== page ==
US hits 600,000 deaths from COVID-19

Stressed healthcare worker wearing mask
Stressed healthcare worker wearing mask

dusanpetkovic / iStock

Today the nation faced another grim milestone in its 16-month battle with COVID-19: 600,000 American lives have now been lost to the virus.

The United States reported 12,710 new COVID-19 cases yesterday and 170 deaths, according to the Johns Hopkins COVID-19 tracker. In total, the country has now recorded 33,480,811 cases, including 600,159 deaths. It leads the world in COVID-19 fatalities, followed by Brazil (488,228) and India (377,031).

The United States reached 500,000 deaths on Feb 22, and the slowdown of fatalities since then has been largely attributed to the use of three effective vaccines. The deadliest month of the pandemic remains January 2021, when nearly 100,000 Americans died.

As of today, the Centers for Disease Control and Prevention COVID Data Tracker shows that 374,865,165 COVID-19 vaccine doses have been delivered in the United States, and 311,886,674 have been administered, with 145,768,367 Americans fully vaccinated (64.6% of adults over 18 have had at least one dose).

Today the Washington Post published an analysis showing that states and regions with high vaccination coverage are seeing distinctly fewer cases of COVID-19 than states with lower vaccination rates. According to the newspaper, even 10 days ago, high vaccination rates did not correlate to low case counts, but vaccine-acquired immunity is now a major force at play in much of the country.

President Joe Biden has stated that his goal is to have all Americans ages 18 years and up to have at least one dose of COVID-19 vaccine within the next 2 weeks, or by the Fourth of July.

California, Vermont reopen

California lifted most of its pandemic-related restrictions today, the Associated Press reports. Starting today, there will be no more state rules on physical distancing or capacity limits in restaurants, gyms, or other businesses, and masks will no longer be mandated for vaccinated people in most settings, although businesses can still require their use.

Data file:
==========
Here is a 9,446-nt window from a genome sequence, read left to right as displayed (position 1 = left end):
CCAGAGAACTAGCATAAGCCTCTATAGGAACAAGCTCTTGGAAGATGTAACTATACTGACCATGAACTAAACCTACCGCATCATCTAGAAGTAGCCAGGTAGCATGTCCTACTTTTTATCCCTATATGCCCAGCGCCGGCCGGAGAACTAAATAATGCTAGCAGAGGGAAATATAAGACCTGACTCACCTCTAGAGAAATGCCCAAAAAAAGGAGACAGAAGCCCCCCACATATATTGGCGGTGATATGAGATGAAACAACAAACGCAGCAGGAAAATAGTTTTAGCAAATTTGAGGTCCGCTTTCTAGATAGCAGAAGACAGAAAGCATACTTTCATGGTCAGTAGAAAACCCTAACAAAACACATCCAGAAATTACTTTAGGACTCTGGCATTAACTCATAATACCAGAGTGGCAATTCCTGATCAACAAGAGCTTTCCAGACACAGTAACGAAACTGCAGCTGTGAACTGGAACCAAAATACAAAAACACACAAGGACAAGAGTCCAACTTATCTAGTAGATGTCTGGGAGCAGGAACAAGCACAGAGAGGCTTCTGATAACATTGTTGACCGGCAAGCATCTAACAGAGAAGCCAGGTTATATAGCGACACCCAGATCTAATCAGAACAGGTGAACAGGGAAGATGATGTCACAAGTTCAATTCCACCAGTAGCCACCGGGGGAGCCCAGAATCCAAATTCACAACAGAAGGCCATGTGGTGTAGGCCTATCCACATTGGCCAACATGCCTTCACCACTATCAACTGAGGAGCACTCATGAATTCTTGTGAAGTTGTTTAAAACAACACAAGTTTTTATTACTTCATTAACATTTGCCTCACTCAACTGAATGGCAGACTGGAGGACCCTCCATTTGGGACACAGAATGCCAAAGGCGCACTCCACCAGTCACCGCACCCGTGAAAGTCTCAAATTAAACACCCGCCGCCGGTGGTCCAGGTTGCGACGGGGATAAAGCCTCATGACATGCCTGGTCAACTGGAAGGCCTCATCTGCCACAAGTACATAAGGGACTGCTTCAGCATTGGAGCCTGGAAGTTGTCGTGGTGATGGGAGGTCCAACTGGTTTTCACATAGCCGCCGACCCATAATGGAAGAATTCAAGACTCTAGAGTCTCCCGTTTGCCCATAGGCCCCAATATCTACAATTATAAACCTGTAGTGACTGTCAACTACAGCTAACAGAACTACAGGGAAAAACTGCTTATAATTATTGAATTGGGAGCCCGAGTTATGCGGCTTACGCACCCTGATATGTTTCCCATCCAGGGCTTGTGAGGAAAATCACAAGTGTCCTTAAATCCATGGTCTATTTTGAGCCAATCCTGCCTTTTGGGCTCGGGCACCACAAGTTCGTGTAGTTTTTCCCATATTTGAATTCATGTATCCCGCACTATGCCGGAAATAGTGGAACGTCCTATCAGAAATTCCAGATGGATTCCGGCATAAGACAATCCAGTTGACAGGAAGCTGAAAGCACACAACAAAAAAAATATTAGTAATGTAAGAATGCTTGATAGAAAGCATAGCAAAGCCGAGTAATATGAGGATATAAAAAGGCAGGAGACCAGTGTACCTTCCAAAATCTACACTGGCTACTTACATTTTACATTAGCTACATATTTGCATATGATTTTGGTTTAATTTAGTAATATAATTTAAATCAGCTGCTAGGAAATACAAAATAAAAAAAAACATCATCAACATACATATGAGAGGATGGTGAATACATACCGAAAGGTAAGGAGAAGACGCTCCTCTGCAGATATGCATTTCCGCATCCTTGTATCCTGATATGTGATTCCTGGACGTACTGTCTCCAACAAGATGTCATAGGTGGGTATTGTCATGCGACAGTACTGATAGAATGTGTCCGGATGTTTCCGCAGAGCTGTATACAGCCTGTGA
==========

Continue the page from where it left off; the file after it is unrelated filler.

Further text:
The most populated state in the country, California has delivered 40 million vaccine doses to residents and now has one of the lowest virus rates in the country. 

In Vermont, the state is opening fully after becoming the first state to have 80% of its eligible population get at least one dose of vaccine, according to the Burlington Free Press. As of Monday, Vermont's vaccination rate was 80.2%.

Vaccination rate in pregnant women

New data published in Morbidity and Mortality Weekly Report today shows that pregnant women ages 18 to 24 and Hispanic and Black women are less likely to be vaccinated against COVID-19 than older women or Asian or White women.

The study was based on 135,968 pregnant women identified between December 2020 and May 2021; 22,197 (16.3%) had received at least one dose of vaccine during pregnancy.

"Receipt of ≥1 dose of COVID-19 vaccine during pregnancy was highest among women aged 35–49 years (22.7%) and lowest among those aged 18–24 years (5.5%)," the authors found.

Rates among Asian women were highest (24.7%), followed by White women (19.7%). Only 11.9% of Hispanic women and 6.0% of Black women had received at least one dose.

"Even though COVID-19 vaccination coverage has been increasing, Black and Hispanic women still have the lowest vaccination coverage among all racial and ethnic groups," the authors concluded.

They add, "Similar results have been reported for receipt of other vaccinations during pregnancy, including influenza and tetanus toxoid, reduced diphtheria toxoid, and acellular pertussis vaccines, in which the lowest vaccination coverage was noted among pregnant Black and Hispanic women."

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